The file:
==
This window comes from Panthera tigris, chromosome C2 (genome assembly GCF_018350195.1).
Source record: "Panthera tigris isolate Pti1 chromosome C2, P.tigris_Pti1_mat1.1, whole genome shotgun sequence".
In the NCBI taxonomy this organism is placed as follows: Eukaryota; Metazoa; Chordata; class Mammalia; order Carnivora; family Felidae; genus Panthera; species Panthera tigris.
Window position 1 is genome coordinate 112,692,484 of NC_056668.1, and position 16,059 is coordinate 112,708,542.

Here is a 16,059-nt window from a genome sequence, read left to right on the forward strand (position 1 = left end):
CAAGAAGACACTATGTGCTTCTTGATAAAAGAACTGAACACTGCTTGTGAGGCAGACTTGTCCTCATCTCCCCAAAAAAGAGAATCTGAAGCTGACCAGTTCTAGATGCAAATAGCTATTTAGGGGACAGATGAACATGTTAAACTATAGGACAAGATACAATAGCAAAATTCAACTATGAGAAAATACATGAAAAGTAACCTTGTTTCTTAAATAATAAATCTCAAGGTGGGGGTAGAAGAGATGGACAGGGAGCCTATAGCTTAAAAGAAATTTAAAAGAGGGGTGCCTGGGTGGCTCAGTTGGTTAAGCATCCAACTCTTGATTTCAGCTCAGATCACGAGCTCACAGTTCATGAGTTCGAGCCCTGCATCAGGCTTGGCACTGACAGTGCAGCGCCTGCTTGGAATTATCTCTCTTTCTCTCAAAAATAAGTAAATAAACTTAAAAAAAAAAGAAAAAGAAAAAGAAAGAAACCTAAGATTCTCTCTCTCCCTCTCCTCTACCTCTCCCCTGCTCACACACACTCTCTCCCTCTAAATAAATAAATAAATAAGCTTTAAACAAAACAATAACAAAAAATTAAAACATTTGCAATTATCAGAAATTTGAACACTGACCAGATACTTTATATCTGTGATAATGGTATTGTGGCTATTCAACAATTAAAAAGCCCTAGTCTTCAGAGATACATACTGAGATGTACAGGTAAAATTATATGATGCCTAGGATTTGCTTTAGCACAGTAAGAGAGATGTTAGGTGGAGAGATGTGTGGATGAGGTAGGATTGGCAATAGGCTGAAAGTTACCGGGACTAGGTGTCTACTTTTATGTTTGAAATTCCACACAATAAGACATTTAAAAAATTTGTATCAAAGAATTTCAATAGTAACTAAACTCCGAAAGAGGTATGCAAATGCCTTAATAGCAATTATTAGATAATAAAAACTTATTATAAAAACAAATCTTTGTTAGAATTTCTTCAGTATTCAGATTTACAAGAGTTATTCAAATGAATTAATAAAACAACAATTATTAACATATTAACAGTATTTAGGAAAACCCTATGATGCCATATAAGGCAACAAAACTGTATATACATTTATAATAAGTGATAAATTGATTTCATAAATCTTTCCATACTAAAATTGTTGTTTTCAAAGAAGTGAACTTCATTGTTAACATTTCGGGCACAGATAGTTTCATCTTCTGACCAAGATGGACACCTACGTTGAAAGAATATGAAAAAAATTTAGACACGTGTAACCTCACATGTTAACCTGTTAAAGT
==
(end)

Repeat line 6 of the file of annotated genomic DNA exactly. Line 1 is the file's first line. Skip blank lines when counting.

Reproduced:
CAAGAAGACACTATGTGCTTCTTGATAAAAGAACTGAACACTGCTTGTGAGGCAGACTTGTCCTCATCTCCCCAAAAAAGAGAATCTGAAGCTGACCAGTTCTAGATGCAAATAGCTATTTAGGGGACAGATGAACATGTTAAACTATAGGACAAGATACAATAGCAAAATTCAACTATGAGAAAATACATGAAAAGTAACCTTGTTTCTTAAATAATAAATCTCAAGGTGGGGGTAGAAGAGATGGACAGGGAGCCTATAGCTTAAAAGAAATTTAAAAGAGGGGTGCCTGGGTGGCTCAGTTGGTTAAGCATCCAACTCTTGATTTCAGCTCAGATCACGAGCTCACAGTTCATGAGTTCGAGCCCTGCATCAGGCTTGGCACTGACAGTGCAGCGCCTGCTTGGAATTATCTCTCTTTCTCTCAAAAATAAGTAAATAAACTTAAAAAAAAAAGAAAAAGAAAAAGAAAGAAACCTAAGATTCTCTCTCTCCCTCTCCTCTACCTCTCCCCTGCTCACACACACTCTCTCCCTCTAAATAAATAAATAAATAAGCTTTAAACAAAACAATAACAAAAAATTAAAACATTTGCAATTATCAGAAATTTGAACACTGACCAGATACTTTATATCTGTGATAATGGTATTGTGGCTATTCAACAATTAAAAAGCCCTAGTCTTCAGAGATACATACTGAGATGTACAGGTAAAATTATATGATGCCTAGGATTTGCTTTAGCACAGTAAGAGAGATGTTAGGTGGAGAGATGTGTGGATGAGGTAGGATTGGCAATAGGCTGAAAGTTACCGGGACTAGGTGTCTACTTTTATGTTTGAAATTCCACACAATAAGACATTTAAAAAATTTGTATCAAAGAATTTCAATAGTAACTAAACTCCGAAAGAGGTATGCAAATGCCTTAATAGCAATTATTAGATAATAAAAACTTATTATAAAAACAAATCTTTGTTAGAATTTCTTCAGTATTCAGATTTACAAGAGTTATTCAAATGAATTAATAAAACAACAATTATTAACATATTAACAGTATTTAGGAAAACCCTATGATGCCATATAAGGCAACAAAACTGTATATACATTTATAATAAGTGATAAATTGATTTCATAAATCTTTCCATACTAAAATTGTTGTTTTCAAAGAAGTGAACTTCATTGTTAACATTTCGGGCACAGATAGTTTCATCTTCTGACCAAGATGGACACCTACGTTGAAAGAATATGAAAAAAATTTAGACACGTGTAACCTCACATGTTAACCTGTTAAAGT